Recycling

Curbside Recycling

Expanded Paper Recycling

  • Cardboard (empty)
  • Catalogs, magazines & phone books
  • Cereal & cracker boxes (empty)
  • Computer & office paper
  • Envelopes & junk mail
  • Holiday gift wrapping paper (no foils)
  • Newspapers
  • Paper egg cartons
  • Paper grocery bags
  • Paper milk and juice cartons or boxes (Carton recycling FAQ or Click here for the Carton Council website)
  • Pizza boxes (no food or grease)
  • Shredded paper (place in a clear or transparent plastic bag and tie shut; a full bag should be smaller than a basketball)

Expanded Plastic Recycling

  • All plastic bottles (no motor oils or gasoline)
  • Plastic containers/cups #1-7, including #1 deli
  • Plastic bags (grocery, newspaper, dry cleaning, etc. - no black or brown bags) - place clean, dry bags into a clear or transparent bag and tie shut; a full bag should be smaller than a basketball

Recyclable Metal & Glass

  • Aerosol cans (empty)
  • Aluminum cans & aluminum pie plates
  • Glass bottles & jars (clear, blue, brown or green translucent glass)
  • Metal pots & pans
  • Small metal appliances (toasters, blenders, etc.) - nothing larger than a basketball
  • Small metal plumbing fixtures & pipes (faucets, valves, pipes 2"-12" long)
  • Tin & steel cans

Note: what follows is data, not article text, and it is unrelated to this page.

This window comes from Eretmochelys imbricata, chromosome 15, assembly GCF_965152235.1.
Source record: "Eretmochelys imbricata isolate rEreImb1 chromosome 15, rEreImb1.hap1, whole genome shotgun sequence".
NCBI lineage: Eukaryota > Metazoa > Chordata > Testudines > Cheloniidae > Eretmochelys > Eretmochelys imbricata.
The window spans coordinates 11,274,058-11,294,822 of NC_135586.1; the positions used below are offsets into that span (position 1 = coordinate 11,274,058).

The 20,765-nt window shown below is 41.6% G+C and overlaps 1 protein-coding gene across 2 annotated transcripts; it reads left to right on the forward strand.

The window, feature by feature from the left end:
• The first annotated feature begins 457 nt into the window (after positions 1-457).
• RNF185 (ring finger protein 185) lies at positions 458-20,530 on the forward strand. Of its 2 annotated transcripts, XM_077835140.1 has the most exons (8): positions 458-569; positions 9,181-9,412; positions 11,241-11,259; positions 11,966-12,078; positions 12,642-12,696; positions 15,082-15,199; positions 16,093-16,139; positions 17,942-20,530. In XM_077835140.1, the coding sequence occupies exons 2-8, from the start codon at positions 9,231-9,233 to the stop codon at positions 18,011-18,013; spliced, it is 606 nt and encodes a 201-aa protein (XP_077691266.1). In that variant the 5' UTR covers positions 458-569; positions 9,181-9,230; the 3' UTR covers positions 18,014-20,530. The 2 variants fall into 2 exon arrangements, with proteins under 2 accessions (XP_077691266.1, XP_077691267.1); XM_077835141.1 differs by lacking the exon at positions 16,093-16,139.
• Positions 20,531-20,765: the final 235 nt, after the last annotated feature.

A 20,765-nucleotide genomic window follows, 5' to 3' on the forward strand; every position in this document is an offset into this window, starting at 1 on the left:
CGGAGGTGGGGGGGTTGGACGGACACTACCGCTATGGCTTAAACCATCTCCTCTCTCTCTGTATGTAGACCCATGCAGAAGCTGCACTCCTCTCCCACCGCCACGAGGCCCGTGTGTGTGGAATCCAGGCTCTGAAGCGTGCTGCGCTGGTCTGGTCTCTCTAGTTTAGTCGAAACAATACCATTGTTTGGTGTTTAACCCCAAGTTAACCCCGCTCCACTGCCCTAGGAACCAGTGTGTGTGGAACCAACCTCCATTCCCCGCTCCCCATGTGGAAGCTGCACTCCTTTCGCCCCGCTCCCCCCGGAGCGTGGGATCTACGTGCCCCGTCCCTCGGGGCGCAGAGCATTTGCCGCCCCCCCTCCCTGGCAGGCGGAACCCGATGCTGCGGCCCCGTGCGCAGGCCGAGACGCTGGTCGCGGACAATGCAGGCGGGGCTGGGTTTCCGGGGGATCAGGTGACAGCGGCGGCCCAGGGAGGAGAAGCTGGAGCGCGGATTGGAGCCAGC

Non-Recyclable Items:

  • Brake rotors/drums
  • Deli containers - except #1 plastic
  • Frozen food or microwave dinner plates
  • Glassware & ceramics
  • Metal items heavier than 10 pounds
  • Mirrors and windows
  • Motor oil & gasoline containers
  • Plastic film, wrap & Styrofoam
  • Misc.: Carpet, clothing, diapers, fishing line, food, hoses, ropes & shoes

Recycling Tips

  • Should you choose to bag recyclables you place into the cart, please use clear or transparent bags and leave open - do not tie or seal. Clear bags can be purchased at most grocery and hardware stores.
  • Do not flatten or crush plastic or metal items. Do not place smaller items inside larger containers. All items should be loose and empty. Remove all food waste, plastic, Styrofoam and packing peanuts.
  • Flatten cardboard boxes and cereal boxes to make room in the recycling cart. Additional recyclables that don't fit in the cart may be put in clear plastic bags and placed next to your recycling bags. Do not tie or bundle: nothing larger than 4 ft. x 4 ft.
  • Your recycling cart will not be picked up if it contains trash, yard waste or prohibited

Computer/TV Recycling

Dane County Clean Sweep

Clean Sweep will take TV's and computer monitors for a $10 fee per electronic per trip. Clean Sweep is located at 7102 US HWY 12 and is open Tuesday - Friday from 7 am to 2:45 pm and Saturdays from 8 am - 10:45 am.

Information on Wisconsin's E-Cycling Law

Wisconsin's electronics recycling law establishes a statewide recycling program administered by the Department of Natural Resouces (DNR). The program, called E-Cycle Wisconsin, puts in place a system to collect and recycle discarded electronics from Wisconsin households, K-12 public schools and Milwaukee Parental Choice Program schools.

For more information on E-Cycle Wisconsin, please click here.

For a list of electronics that can be recycled under E-Cycle Wisconsin, please click here

Recycling through Goodwill